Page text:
The following is an excerpt from the memoir of “Dickie” Jenkins. Jenkins served as the primary exercise rider for the legendary racehorse Kelso and was a longtime assistant for trainer Carl Hanford. Click here to read more from his memoir…
We walked Kelso for two days [after the Whitney], and he was a handful. I wanted to take him out, and let him graze, but he was just too damn high for that. I sure didn’t want him to get loose, for now that he had the Whitney under our belt, we had to start getting him ready for the Suburban, and I thought he was doing real good. He had been eating, and had settled down some, not pulling me out of the saddle which was what I liked to see him do. When you got two good workouts from him, and it is only four or five days to the race, that is when he starts getting tough, and you have got to watch every move he makes.
He could get so playful coming up to a race that there was no way you could fall asleep on him. We had two days until the Suburban, and from what I saw, he was fit and ready to go. He had time to hack around the jumps, and did some jogging which would keep him from being so tight, for I wanted to keep him happy right up to the race. If you could keep him happy and not push him around, he would train better, eat better, and be more relaxed.
It was race day, and I thought he came up to this race better than all of them. Here it was, July 4, and we had already won just about all the big races in the east (not that I thought we should start going out west). We had started out by winning three races in a row in 1961, and now we were trying to make it four. [Kelso’s groom] Bill asked me to tie a yellow ribbon on him, and we would be ready to head over to the paddock.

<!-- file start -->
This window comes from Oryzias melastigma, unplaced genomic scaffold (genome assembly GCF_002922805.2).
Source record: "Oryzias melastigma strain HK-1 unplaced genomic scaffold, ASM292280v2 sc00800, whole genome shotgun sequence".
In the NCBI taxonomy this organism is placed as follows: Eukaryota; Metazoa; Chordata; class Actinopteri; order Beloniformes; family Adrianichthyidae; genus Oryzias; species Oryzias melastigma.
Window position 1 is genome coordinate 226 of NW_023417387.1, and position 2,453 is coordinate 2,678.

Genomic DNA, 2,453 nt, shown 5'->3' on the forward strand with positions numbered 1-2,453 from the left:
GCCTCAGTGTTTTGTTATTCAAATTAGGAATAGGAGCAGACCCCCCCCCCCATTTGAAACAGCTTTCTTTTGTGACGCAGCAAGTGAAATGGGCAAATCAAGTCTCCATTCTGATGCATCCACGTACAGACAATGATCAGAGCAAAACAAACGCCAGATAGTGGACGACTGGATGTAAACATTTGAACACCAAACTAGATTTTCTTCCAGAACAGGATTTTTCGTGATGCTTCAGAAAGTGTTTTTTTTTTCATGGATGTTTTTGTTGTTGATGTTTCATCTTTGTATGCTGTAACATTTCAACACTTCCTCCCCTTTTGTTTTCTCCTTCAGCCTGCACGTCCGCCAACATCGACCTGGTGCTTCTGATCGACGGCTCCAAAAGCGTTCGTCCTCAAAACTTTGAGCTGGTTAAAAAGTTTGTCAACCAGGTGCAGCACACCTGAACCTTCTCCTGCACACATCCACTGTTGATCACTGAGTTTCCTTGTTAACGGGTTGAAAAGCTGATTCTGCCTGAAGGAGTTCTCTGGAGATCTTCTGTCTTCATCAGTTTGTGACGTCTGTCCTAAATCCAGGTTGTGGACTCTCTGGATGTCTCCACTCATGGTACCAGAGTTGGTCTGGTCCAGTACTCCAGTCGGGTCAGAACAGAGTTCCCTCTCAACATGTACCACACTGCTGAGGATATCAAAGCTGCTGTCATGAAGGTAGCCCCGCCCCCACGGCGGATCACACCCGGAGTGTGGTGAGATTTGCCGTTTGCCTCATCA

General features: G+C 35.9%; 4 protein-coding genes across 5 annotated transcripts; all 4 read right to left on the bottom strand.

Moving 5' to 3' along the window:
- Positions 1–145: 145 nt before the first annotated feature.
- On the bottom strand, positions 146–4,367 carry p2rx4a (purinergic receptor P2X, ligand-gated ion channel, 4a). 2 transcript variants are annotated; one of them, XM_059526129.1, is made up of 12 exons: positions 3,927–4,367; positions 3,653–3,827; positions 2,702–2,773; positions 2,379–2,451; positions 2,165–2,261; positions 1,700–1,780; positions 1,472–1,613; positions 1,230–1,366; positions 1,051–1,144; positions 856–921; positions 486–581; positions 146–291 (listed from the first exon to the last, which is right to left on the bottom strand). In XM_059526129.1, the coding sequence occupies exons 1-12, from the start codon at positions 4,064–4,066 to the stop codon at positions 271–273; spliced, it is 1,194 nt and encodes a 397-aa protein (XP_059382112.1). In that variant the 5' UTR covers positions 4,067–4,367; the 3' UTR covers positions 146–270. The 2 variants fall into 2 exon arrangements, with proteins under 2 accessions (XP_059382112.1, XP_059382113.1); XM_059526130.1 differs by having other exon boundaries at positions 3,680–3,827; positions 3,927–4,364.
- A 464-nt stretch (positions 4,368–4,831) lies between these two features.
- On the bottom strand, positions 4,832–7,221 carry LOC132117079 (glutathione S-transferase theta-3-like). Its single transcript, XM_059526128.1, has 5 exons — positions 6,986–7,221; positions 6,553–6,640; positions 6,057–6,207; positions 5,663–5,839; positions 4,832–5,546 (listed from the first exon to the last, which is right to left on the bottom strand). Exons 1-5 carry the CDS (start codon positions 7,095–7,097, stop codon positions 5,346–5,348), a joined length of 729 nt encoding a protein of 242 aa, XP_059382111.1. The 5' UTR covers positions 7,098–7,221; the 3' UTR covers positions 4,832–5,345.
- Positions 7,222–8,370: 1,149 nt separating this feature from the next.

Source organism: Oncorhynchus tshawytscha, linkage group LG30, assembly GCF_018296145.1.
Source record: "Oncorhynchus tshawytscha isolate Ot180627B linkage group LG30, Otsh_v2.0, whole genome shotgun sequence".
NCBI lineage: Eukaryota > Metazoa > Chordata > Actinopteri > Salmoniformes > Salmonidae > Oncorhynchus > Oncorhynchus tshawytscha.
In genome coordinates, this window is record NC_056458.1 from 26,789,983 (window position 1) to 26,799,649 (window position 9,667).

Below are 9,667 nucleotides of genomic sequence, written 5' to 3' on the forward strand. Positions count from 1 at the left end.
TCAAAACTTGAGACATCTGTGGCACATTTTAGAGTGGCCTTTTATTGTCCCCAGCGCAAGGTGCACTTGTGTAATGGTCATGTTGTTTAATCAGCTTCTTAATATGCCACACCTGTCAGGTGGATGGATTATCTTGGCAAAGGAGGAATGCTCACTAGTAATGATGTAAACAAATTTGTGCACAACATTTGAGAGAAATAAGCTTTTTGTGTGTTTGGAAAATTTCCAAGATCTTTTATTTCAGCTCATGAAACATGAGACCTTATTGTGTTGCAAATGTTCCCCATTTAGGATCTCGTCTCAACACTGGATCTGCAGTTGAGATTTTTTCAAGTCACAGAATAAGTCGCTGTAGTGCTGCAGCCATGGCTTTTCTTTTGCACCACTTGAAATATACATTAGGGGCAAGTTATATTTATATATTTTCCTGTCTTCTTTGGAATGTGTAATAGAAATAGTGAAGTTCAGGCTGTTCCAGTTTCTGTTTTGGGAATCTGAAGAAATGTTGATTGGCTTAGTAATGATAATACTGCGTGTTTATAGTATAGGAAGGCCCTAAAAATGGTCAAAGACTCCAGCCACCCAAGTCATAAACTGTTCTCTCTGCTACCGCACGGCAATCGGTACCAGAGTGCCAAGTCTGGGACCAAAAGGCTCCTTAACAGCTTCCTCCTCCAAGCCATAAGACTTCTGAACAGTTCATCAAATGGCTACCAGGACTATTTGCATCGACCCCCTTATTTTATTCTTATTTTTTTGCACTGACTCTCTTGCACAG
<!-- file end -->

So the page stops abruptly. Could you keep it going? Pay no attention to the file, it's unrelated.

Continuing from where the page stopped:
“Horses for the Suburban Handicap, please bring your horse to the paddock.”
That was what we were waiting to hear. Even Kelso heard this, and we were ready to go get the money. Kelso was very quiet going to the paddock, and that was a good omen for him. He seemed to be thinking with his head up, and his ears were standing up like two flagpoles. Bill was calm too, and I was on the pony, turning around in the saddle, just looking at the horse to make sure I didn’t see any cow kicking.
When we got there, Mrs. du Pont, Carl [Hanford] and Eddie [Arcaro] were at the paddock stall.
“Dickie, how is he?”
“He’s just fine, Mrs., and he’s ready to go.” Bill said,
“Mrs. du Pont, that’s all Dickie’s been doing for the last two days, talking with this horse. Now don’t ask me what Kelso said, for you’ll have to ask Dickie.”
When Bill told Mrs. du Pont all this, she asked what Kelso said. Bill replied, “Now don’t get Dickie started because he won’t stop talking.”
Eddie started to laugh, and asked me, “Do you talk to the old man?”
“I sure do, and so far, all he had to say was good, so let it be at that. Eddie, all you have to do is take a long hold and a deep seat, and he will take you home.”
Mrs. du Pont went crazy when I told Eddie that, and even Carl smiled, “You are too much, Dickie.”
Eddie said, “He sure is.”